Thus, as Paul Ferris makes clear in his highly readable biography, he replaced one "key to neurosis" with another just as false - and yet more pernicious, in that it validated the cover-up of genuine, widespread childhood abuse. This particular flight into fantasy is symptomatic. How far psychoanalysis has aped its founder is shown by the psychoanalysts described by Janet Malcolm in her book In the Freud Archives. Even for ex-inmates of Auschwitz, they maintained (and they themselves were Jewish), fantasy and reality have equivalent validity.
Equally, though, Freudianism can declare fantasy to be reality. Freud was given to compulsive symbol-spinning. He would feverishly work out permutations of phone digits and hotel-room numbers to compute the date of his death. This tendency to magical thinking may have enabled him to empathise with his patients' obsessively ramifying associations. But it also encouraged an extraordinary folie a deux in which Freud proliferated the meanings of each patient's associations beyond her wildest dreams, and then insisted that the way he construed them represented her forgotten childhood reality. So a dream of seven wolves (by the eponymous Wolf-Man) denoted the dreamer's buried memory of seeing his mother penetrated from behind, and explains his nostalgie de la boue and excessive deference to men. "Terribly far-fetched," said the Wolf-Man himself.
Whether or not these (re)constructed latent memories were accurate was usually academic, precisely because, as Freud himself stressed, they were latent. Undoubtedly, too, many of Freud's patients benefited from his charismatic attention. However, flouting the scientific for a delusory mind-over-matter omnipotence sometimes had disastrous consequences. He misdiagnosed a 14-year-old's stomach tumour as hysteria, and she died. His construal of temporal lobe epilepsy as hysteria encouraged years of similar misdiagnosis. He read an unconscious wish to arouse his affection into the unfortunate Emma Eckstein's nose-bleeds, noting darkly that she bled three times within a month and each bleeding lasted for four days "which must have some significance". He got his friend Wilhelm Fliess to operate on her nose in the name of his crackpot theory linking nasal and sexual dysfunction, and, because Fliess left half a metre of gauze in the wound, Eckstein haemorrhaged so badly she nearly died.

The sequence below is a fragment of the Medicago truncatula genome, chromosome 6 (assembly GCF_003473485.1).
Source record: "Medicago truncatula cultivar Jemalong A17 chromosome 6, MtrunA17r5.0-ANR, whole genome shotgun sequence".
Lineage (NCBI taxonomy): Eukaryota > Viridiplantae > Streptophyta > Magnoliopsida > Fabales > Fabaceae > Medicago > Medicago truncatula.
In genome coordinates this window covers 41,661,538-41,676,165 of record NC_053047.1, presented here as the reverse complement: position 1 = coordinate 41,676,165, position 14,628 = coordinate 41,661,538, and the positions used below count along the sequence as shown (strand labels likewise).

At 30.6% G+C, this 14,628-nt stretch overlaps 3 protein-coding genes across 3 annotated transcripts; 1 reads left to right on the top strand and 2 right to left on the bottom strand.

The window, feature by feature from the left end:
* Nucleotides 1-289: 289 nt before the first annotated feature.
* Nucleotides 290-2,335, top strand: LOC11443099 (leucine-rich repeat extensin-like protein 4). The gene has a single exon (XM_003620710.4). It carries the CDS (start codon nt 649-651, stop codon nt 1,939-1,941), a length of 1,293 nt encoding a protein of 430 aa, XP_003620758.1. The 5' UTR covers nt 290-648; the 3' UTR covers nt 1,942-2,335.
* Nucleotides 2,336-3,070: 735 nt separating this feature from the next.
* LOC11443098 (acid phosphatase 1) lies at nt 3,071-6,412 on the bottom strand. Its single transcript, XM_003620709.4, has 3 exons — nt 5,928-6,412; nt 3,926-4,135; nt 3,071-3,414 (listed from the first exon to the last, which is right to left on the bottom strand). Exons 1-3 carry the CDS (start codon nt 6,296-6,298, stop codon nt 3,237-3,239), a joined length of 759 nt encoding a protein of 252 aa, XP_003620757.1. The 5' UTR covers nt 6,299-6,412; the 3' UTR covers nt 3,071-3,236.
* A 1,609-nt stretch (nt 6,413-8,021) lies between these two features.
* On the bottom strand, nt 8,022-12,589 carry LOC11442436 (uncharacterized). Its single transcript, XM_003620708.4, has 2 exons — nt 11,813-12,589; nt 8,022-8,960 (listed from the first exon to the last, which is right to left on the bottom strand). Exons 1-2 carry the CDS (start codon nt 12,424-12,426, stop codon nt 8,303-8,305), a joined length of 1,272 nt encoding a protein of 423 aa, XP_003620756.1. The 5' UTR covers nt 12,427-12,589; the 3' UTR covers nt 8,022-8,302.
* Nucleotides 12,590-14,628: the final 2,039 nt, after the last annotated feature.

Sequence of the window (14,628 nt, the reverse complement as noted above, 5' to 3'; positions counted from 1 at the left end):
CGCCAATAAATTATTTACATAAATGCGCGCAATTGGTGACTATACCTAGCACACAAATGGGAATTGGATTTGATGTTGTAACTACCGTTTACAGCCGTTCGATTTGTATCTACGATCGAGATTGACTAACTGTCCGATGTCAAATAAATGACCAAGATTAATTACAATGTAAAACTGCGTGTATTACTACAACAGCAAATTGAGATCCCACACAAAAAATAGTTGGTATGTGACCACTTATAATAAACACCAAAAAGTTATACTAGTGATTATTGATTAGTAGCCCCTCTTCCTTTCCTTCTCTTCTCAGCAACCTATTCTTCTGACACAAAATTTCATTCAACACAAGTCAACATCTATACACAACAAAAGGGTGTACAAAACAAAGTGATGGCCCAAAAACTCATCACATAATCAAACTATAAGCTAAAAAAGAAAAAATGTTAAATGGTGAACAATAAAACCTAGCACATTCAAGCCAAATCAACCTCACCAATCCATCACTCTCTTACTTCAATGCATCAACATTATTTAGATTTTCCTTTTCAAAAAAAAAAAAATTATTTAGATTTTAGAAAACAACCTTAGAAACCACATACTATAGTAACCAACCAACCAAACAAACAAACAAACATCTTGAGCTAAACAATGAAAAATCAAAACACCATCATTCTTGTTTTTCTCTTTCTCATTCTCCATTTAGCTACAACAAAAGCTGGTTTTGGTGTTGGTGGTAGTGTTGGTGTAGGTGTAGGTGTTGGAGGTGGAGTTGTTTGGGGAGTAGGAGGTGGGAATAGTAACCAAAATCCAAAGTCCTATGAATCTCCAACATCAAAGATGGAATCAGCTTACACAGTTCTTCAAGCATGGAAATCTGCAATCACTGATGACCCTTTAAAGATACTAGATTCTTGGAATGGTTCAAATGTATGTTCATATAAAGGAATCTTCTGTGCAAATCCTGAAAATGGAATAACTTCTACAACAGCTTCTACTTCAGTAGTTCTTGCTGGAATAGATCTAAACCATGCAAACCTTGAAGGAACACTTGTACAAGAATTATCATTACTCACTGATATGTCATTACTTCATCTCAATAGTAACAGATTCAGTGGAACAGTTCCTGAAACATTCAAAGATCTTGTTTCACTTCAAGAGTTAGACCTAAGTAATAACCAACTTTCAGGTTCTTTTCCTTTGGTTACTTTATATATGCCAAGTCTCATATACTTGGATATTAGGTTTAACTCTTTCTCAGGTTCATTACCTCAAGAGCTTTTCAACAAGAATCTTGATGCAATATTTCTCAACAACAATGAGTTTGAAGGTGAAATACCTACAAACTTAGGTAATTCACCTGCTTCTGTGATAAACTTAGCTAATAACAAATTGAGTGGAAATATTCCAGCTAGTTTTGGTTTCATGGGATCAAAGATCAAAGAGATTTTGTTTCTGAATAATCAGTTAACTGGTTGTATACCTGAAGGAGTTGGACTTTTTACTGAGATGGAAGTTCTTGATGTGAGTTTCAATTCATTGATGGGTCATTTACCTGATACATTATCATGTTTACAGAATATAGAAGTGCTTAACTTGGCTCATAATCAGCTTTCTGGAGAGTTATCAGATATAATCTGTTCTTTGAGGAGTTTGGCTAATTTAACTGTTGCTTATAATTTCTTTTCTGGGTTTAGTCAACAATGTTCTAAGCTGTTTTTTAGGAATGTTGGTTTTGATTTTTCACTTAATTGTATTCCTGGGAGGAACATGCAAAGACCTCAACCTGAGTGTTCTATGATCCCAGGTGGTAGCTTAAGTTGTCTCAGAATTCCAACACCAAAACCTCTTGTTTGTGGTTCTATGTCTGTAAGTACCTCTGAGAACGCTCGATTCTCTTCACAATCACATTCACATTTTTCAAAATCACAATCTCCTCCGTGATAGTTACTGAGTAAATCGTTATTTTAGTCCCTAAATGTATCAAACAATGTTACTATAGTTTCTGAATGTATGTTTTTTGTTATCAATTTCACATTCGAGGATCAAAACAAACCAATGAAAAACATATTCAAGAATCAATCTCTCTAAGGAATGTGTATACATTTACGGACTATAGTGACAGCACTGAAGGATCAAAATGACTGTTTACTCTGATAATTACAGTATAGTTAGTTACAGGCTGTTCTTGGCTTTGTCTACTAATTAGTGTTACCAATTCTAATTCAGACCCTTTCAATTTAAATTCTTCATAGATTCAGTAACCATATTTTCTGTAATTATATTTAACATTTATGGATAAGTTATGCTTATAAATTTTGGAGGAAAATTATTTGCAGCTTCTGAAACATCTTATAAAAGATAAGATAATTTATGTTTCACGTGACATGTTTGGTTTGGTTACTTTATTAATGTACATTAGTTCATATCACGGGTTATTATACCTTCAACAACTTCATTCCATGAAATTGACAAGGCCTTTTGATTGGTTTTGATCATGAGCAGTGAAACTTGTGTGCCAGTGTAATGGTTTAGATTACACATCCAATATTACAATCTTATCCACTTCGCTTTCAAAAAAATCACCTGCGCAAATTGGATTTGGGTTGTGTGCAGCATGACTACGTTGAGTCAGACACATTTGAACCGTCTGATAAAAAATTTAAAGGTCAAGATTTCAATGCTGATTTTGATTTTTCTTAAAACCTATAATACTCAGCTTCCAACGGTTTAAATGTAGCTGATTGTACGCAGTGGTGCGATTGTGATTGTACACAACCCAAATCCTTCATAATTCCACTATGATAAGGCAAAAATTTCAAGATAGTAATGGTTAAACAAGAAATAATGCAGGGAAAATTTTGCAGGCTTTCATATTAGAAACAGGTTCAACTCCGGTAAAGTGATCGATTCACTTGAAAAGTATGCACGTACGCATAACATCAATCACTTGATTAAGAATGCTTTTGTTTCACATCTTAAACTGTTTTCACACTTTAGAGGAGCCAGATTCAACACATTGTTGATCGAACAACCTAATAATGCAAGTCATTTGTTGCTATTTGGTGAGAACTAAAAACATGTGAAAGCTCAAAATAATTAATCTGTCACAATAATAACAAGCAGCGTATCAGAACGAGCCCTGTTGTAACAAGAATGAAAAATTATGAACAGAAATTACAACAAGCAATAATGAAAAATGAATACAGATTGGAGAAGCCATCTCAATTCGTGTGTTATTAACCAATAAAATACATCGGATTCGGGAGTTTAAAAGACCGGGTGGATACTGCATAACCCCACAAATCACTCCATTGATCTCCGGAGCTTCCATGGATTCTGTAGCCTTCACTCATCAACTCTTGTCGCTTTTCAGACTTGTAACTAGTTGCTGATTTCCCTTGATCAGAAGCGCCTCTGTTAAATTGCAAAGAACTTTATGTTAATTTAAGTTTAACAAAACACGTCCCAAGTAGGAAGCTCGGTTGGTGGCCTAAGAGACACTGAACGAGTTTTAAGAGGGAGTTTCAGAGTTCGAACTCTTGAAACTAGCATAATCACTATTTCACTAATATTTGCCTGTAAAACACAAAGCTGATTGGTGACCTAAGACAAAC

Freud toyed with various global panaceas: Fliess's numerology and biorythmic theories, hypnosis, astrology and telepathy. For a time he insisted that cocaine was a world-redeeming cure-all, utilising mysterious mechanisms to reduce food-intake while enhancing the body's functioning - until he realised that through his recommendations a friend had become addicted to cocaine. Predictably, Freud had not bothered with empirical underpinning or any research into side-effects. He periodically aimed at a more biological basis for psychology. In Heath-Robinsonian diagrams of the human body, squiggles and arrows were supposed to indicate a "flow of electricity". Apparently if this electricity/energy becomes blocked by wearing a condom, masturbating, or whatever other inhibition of sexual activity currently preoccupied him, toxins accumulate and hysterical symptoms are manifested. Again this pseudo-scientific model, with its unacknowledged hydraulics metaphor, is totally ungrounded in fact and based purely on associative magic.
The Church of Freud has been unsettled by a good deal of hearsay recently. Jeffrey Masson and Peter Swales have unearthed letters and secrets, and, in the case of Swales, been as Freudian as Freud in symbolic sleuthing that claims to disinter an affair with his sister-in-law and other discreditable behaviour. More importantly, Richard Webster's masterly Why Freud Was Wrong provides a balanced, stringent debunking of Freudianism.
Paul Ferris benefits, not always avowedly, from these revelations and reversals. His biography is wonderfully enjoyable, though slighter and less scholarly then Peter Gay's, and employing Webster-type critique too shallowly. Not enough space is given to analysis of Freudian theory (Ferris hardly even mentions the id or superego), and not enough justice done to the charisma and drive that largely account for Freud's success. Ferris delineates Freud's prim, tormented sexuality fascinatingly and fairly. Perhaps, as he speculates, it was Freud's own sexual repression that led him to stress the importance of sex.
Yet, whatever the origin of his concern, Freud was surely courageous and far-sighted in paying attention to his patients' sexuality and to what they said, and in developing Schopenhauer's insight - that "the ego is not master in its own house". He called this one of the "three severe blows" science has dealt to human vanity (the others being Copernicus's heliocentrism and Darwin's biological reductionism). But perhaps his own greatest, and typically paradoxical, insight is that a healthy civilisation depends on the very repression from which its members, in order to be healthy, need to be liberated.